Your Own Understanding Of Reality

Your understanding of reality may be largely conscious or unconscious, certain or vague, incomplete, partly developed or highly systematic. However your understanding of reality is structured, it controls your life more than just about anything else. It functions as a filter, constantly and rapidly monitoring incoming sensory signals and mental thoughts like radar, determining what will be accepted within the mind and what will be rejected as "unreal," irrelevant or meaningless. How you answer the question, "What is real?", is not just one of many questions. It is in many ways the ultimate question. It undergirds what you do with your life, how you think and feel, what you believe in, how you communicate with others and much more.

Most adults take "reality" for granted, and rarely think about it unless they have an experience of suddenly "real-izing" that their minds were functioning on false assumptions and a correction is in order. For example, a person might discover that a friend thought to be trustworthy has in reality been deceitful, and the adjustment in thought and feeling which this demands can be quite painful. While this relatively fixed adult view of reality may provide some comfort and simplify daily living, it also can mean greater resistance to change the older one becomes.

Young children, by contrast, are constantly refining their views of reality as their developing minds struggle with the reality or non-reality of Santa Claus, the Easter Bunny, God, the Tooth Fairy, cartoon characters, what they see on television, what other people from their parents to their young friends tell them, and much more. A healthy mind seems to have an inborn drive to test and discover reality and truth. Unfortunately some people lump God in with the imaginary beings of childhood and never develop an adult understanding of God that is utterly different from fantasy figures.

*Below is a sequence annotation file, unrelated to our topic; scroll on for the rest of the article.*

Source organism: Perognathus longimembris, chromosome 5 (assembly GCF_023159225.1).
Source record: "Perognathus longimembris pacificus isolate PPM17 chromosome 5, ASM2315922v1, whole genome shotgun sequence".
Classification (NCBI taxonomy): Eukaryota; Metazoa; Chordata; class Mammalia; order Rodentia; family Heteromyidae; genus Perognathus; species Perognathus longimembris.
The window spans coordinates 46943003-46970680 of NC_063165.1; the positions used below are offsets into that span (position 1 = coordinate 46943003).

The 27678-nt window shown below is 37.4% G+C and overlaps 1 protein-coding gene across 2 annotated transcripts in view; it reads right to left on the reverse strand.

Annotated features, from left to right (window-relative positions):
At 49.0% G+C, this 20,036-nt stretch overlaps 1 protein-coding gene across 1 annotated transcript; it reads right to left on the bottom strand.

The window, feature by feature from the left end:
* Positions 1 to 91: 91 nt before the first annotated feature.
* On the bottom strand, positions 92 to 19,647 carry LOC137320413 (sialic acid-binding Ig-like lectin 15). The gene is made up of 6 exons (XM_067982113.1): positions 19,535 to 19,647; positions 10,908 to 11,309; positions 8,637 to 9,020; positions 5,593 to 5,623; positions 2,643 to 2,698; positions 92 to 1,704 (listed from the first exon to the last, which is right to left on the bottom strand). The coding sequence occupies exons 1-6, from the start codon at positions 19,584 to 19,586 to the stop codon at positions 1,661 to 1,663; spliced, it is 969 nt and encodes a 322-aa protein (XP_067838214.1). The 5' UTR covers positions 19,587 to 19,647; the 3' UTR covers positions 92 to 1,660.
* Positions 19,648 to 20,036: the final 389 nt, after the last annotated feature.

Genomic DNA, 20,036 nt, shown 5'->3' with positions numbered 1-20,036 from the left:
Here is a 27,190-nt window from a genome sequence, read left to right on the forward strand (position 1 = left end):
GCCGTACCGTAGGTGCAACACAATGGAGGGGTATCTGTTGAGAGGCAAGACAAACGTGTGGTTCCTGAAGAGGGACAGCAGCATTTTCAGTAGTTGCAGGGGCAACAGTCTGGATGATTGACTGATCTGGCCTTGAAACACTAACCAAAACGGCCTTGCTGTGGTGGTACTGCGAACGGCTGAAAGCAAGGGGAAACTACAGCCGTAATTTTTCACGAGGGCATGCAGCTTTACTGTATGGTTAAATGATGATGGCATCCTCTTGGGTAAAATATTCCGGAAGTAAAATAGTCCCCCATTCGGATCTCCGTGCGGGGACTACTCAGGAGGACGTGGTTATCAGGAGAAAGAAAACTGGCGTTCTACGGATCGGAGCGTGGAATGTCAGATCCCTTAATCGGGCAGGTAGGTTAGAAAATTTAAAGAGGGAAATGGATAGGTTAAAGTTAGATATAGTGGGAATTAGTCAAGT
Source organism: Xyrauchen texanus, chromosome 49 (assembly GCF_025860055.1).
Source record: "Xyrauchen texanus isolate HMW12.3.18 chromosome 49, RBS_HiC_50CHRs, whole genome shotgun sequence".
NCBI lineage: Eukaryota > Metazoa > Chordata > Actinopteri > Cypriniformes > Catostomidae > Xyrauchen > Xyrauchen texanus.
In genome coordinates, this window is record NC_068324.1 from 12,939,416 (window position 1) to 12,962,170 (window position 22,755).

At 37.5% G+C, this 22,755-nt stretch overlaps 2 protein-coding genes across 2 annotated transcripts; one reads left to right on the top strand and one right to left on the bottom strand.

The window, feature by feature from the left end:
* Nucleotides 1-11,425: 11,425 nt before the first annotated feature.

Ordinary Reality

"Ordinary reality" in this book refers to the everyday world of objects, plants, animals and people, things we can observe with our senses and about which there is little disagreement among average people. Tables, houses, rocks, trees, cars, buildings, the sun, weather, food, exercise, our bodies, the clothes we wear, human beings, dogs, cats, flowers and millions of other things fall into the category of ordinary reality. Although there is much more to ordinary reality than most people realize, it provides a common ground of understanding that makes communication and everyday life easier.

It is more accurate to view "ordinary reality" from two different perspectives. At one level there are physical objects (both living and nonliving) and events about which there is relatively little disagreement. At another level, there are our perceptions of what these things mean and how we feel about them. For example, two people may disagree violently who was at fault when their cars wrecked, but they do not argue that their cars have collided or that they are now standing on the roadway in heated disagreement, or that the man approaching them in a blue uniform is a policeman, or that it is going to be expensive to get these cars repaired.